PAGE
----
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Here's What the 2020-2021 NYC Public School Year Will Look Like

Here's What the 2020-2021 NYC Public School Year Will Look Like

Schools Chancellor Richard Carranza released guidelines for how New York City public schools will operate for the 2020-2021 school year.

Updated Aug. 14: On Friday, Aug. 7, Governor Andrew Cuomo announced that schools throughout NYC are permitted to reopen for in-person education, as long as they follow certain guidelines to keep students, teachers, and other school staff safe. The specifics of reopening, along with students’ in-person learning schedules, will be left up to the state's 700 school districts, as long as they stay within the state's guidelines, which include:

  • Districts must implement screening, including daily temperature checks to monitor symptoms for both students and staff.
  • Districts must notify state and local departments of health of positive cases.
  • Schools must comply and participate in the NYS contact tracing program.
  • Infected or exposed areas must be cleaned and disinfected.
  • Schools must work with local health departments on potential closure of classes, areas, and buildings.
  • Safeguards must be enacted to protect the health of students and employees, using masks and social distancing.
  • In-classroom instruction must be prioritized, specifically for students that need it the most.
  • Districts must maximize the use of available space in schools as well as in the community to expand in-classroom instruction.
  • Districts must focus on arts, career, and technical educations, labs, and other areas that are better for in-person instruction.
  • Districts must use innovative models, such as community schools.

New York City Schools Chancellor Richard Carranza and Mayor Bill de Blasio continue to release guidelines for returning to NYC public schools for the 2020-21 year in letters to parents. Though, on Monday, Aug. 3, hundreds of NYC teachers, parents, and students marched in Lower Manhattan to protest this plan for reopening. Educators are saying they think the plan developed by the city's Department of Education is not sufficient to protect everyone and includes unrealistic measures. Some NYC schools are petitioning for outdoor schooling.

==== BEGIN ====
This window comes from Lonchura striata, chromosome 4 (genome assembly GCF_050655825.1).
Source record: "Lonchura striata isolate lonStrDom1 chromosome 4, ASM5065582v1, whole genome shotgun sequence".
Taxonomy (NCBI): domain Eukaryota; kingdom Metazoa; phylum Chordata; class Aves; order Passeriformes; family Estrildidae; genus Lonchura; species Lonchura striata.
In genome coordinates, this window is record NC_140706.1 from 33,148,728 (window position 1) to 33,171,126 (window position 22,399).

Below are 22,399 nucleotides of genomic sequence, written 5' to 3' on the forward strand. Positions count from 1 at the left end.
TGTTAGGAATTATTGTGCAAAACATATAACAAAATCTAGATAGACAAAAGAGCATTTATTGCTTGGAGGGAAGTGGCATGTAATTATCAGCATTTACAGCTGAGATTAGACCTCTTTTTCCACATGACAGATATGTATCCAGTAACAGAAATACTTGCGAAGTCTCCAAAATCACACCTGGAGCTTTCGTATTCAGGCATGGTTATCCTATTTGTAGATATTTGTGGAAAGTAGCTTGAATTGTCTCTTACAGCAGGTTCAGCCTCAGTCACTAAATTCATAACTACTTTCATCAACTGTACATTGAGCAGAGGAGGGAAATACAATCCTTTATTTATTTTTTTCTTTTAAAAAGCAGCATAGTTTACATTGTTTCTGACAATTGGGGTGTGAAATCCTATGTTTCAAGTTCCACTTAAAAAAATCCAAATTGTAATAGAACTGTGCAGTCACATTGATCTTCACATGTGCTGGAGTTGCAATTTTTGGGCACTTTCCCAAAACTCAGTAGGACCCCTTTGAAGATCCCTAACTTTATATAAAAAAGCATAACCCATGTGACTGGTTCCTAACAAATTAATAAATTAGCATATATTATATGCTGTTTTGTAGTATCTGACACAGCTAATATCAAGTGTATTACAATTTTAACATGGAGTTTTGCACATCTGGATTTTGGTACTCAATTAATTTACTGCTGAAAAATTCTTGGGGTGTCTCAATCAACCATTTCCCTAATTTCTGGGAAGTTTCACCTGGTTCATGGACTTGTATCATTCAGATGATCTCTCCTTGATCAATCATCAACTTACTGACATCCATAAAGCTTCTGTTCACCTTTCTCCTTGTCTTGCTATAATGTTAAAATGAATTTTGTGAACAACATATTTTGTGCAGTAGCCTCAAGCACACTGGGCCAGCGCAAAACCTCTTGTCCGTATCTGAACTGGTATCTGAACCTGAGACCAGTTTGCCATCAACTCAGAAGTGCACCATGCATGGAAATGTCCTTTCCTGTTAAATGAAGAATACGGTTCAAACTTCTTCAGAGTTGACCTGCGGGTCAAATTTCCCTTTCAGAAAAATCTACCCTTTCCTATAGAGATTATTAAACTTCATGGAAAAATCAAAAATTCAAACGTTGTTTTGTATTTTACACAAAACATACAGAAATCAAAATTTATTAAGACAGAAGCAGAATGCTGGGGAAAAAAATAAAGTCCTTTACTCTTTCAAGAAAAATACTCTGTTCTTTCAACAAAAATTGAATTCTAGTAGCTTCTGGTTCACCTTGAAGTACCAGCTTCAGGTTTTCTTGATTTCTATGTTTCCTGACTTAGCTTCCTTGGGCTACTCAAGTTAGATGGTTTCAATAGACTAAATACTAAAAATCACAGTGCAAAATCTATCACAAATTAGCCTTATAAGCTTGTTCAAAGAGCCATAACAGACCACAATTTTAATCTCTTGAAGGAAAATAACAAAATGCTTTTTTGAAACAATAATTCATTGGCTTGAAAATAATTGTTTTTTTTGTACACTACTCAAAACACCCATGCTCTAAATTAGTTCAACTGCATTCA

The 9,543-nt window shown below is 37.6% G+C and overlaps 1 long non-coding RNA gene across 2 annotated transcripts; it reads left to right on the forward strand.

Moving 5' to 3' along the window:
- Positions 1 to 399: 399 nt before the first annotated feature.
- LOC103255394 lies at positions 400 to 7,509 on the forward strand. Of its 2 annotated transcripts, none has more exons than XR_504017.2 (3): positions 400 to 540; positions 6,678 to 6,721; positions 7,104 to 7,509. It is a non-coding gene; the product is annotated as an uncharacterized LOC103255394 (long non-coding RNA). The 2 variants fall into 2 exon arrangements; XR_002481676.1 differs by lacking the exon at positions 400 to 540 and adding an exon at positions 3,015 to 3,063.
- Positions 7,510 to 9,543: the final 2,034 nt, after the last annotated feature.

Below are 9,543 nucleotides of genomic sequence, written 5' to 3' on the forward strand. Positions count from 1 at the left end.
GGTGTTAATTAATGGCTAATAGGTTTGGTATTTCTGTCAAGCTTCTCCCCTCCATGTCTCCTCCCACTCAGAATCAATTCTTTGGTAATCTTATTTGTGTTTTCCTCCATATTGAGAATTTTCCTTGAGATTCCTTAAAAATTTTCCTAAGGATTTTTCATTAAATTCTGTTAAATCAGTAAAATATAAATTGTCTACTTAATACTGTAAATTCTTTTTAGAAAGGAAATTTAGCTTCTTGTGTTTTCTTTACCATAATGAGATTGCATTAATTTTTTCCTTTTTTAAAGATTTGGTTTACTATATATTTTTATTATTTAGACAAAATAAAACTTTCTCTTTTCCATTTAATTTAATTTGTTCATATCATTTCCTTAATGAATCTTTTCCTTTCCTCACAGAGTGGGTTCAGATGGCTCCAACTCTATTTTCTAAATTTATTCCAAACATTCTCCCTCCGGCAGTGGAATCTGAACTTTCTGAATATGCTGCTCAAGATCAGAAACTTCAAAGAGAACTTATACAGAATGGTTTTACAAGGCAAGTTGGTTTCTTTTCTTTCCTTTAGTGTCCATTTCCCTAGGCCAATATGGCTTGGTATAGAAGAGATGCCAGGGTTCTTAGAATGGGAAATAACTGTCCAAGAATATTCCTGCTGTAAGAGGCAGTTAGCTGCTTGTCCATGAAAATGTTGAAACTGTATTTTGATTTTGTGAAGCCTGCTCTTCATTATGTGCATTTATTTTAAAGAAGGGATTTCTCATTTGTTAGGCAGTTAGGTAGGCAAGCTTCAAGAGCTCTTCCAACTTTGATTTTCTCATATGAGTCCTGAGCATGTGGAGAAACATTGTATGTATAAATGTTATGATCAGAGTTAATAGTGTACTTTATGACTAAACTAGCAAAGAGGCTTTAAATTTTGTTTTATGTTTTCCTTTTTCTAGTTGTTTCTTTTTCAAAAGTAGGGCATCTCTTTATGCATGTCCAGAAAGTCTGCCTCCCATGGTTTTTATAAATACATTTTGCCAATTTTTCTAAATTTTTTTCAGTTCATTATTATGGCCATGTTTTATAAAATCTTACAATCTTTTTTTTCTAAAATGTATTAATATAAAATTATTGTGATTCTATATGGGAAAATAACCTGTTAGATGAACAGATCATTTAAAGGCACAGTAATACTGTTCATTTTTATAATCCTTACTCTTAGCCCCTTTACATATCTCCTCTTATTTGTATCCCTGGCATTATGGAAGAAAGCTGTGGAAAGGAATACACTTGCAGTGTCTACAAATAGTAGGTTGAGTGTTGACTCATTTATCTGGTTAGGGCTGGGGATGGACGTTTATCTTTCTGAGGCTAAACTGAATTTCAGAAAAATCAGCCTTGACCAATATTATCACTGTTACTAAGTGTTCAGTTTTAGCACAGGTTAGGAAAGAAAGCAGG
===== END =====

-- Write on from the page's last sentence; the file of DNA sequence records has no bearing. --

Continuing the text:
“Getting our kids back to school successfully and safely is the single biggest part of restarting our city. Parents have spoken clearly—they want their children back in school buildings to the greatest extent possible," Mayor Bill de Blasio said in an update. "Our approach for the fall maximizes in person instruction while protecting health and safety of our students and educators."

How the 2020 NYC School Year Will Be Set Up

In New York City, classroom attendance will be limited to 1 to 3 days a week (depending on the school’s student body size), likely with no more than 12 people allowed in one classroom at a time. Rest assured, “Schools will be in session five days per week. Students will be learning five days per week, no matter where they are,” Carranza said in an Aug. 10 briefing.

The NYC DOE created three models of in-person instruction that schools can choose from, based on the size of and what works best for the student body, along with an all-remote learning model parents can choose for any reason:

  • Model 1: "Students will receive in-person instruction for the same two days every week, as well as every other Monday."
  • Model 2: Students will receive in-person instruction 1-2 days a week.
  • Model 3 (available to middle and high schools only): Allows "students to be in-person two days and remote four days in a six-day cycle."